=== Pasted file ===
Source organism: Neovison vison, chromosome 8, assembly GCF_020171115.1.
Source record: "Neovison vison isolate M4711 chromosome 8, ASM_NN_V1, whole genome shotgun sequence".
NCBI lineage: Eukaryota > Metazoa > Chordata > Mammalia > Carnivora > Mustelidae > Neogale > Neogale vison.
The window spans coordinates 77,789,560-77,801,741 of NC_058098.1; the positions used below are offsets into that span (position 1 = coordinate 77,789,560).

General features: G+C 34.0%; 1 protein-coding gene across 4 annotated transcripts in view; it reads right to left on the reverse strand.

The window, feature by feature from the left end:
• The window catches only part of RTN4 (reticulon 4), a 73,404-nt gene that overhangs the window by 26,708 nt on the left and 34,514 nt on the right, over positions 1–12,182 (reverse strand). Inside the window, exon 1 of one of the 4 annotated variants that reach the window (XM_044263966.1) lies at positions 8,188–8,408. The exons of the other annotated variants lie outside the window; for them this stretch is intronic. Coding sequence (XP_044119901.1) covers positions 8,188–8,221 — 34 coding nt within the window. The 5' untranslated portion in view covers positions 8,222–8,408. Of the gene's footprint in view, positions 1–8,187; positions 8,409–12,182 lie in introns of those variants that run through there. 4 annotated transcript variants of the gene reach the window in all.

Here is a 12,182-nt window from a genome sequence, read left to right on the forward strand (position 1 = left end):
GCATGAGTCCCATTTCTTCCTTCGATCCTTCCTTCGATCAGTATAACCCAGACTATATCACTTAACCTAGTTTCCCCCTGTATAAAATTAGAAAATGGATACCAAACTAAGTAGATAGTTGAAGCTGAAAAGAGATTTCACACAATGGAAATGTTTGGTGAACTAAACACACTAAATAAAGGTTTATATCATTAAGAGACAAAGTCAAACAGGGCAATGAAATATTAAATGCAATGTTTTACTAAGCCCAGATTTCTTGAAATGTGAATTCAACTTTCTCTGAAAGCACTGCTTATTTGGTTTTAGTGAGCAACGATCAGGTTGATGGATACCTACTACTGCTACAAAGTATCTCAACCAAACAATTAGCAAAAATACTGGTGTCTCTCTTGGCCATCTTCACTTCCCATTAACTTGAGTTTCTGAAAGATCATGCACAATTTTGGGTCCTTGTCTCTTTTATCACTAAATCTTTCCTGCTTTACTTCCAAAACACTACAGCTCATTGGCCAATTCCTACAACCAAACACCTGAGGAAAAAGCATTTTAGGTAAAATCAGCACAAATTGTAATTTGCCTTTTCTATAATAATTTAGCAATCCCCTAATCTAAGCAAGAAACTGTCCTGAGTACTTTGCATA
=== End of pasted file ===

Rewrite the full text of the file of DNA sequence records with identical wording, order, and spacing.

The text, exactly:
Source organism: Neovison vison, chromosome 8, assembly GCF_020171115.1.
Source record: "Neovison vison isolate M4711 chromosome 8, ASM_NN_V1, whole genome shotgun sequence".
NCBI lineage: Eukaryota > Metazoa > Chordata > Mammalia > Carnivora > Mustelidae > Neogale > Neogale vison.
The window spans coordinates 77,789,560-77,801,741 of NC_058098.1; the positions used below are offsets into that span (position 1 = coordinate 77,789,560).

General features: G+C 34.0%; 1 protein-coding gene across 4 annotated transcripts in view; it reads right to left on the reverse strand.

The window, feature by feature from the left end:
• The window catches only part of RTN4 (reticulon 4), a 73,404-nt gene that overhangs the window by 26,708 nt on the left and 34,514 nt on the right, over positions 1–12,182 (reverse strand). Inside the window, exon 1 of one of the 4 annotated variants that reach the window (XM_044263966.1) lies at positions 8,188–8,408. The exons of the other annotated variants lie outside the window; for them this stretch is intronic. Coding sequence (XP_044119901.1) covers positions 8,188–8,221 — 34 coding nt within the window. The 5' untranslated portion in view covers positions 8,222–8,408. Of the gene's footprint in view, positions 1–8,187; positions 8,409–12,182 lie in introns of those variants that run through there. 4 annotated transcript variants of the gene reach the window in all.

Here is a 12,182-nt window from a genome sequence, read left to right on the forward strand (position 1 = left end):
GCATGAGTCCCATTTCTTCCTTCGATCCTTCCTTCGATCAGTATAACCCAGACTATATCACTTAACCTAGTTTCCCCCTGTATAAAATTAGAAAATGGATACCAAACTAAGTAGATAGTTGAAGCTGAAAAGAGATTTCACACAATGGAAATGTTTGGTGAACTAAACACACTAAATAAAGGTTTATATCATTAAGAGACAAAGTCAAACAGGGCAATGAAATATTAAATGCAATGTTTTACTAAGCCCAGATTTCTTGAAATGTGAATTCAACTTTCTCTGAAAGCACTGCTTATTTGGTTTTAGTGAGCAACGATCAGGTTGATGGATACCTACTACTGCTACAAAGTATCTCAACCAAACAATTAGCAAAAATACTGGTGTCTCTCTTGGCCATCTTCACTTCCCATTAACTTGAGTTTCTGAAAGATCATGCACAATTTTGGGTCCTTGTCTCTTTTATCACTAAATCTTTCCTGCTTTACTTCCAAAACACTACAGCTCATTGGCCAATTCCTACAACCAAACACCTGAGGAAAAAGCATTTTAGGTAAAATCAGCACAAATTGTAATTTGCCTTTTCTATAATAATTTAGCAATCCCCTAATCTAAGCAAGAAACTGTCCTGAGTACTTTGCATA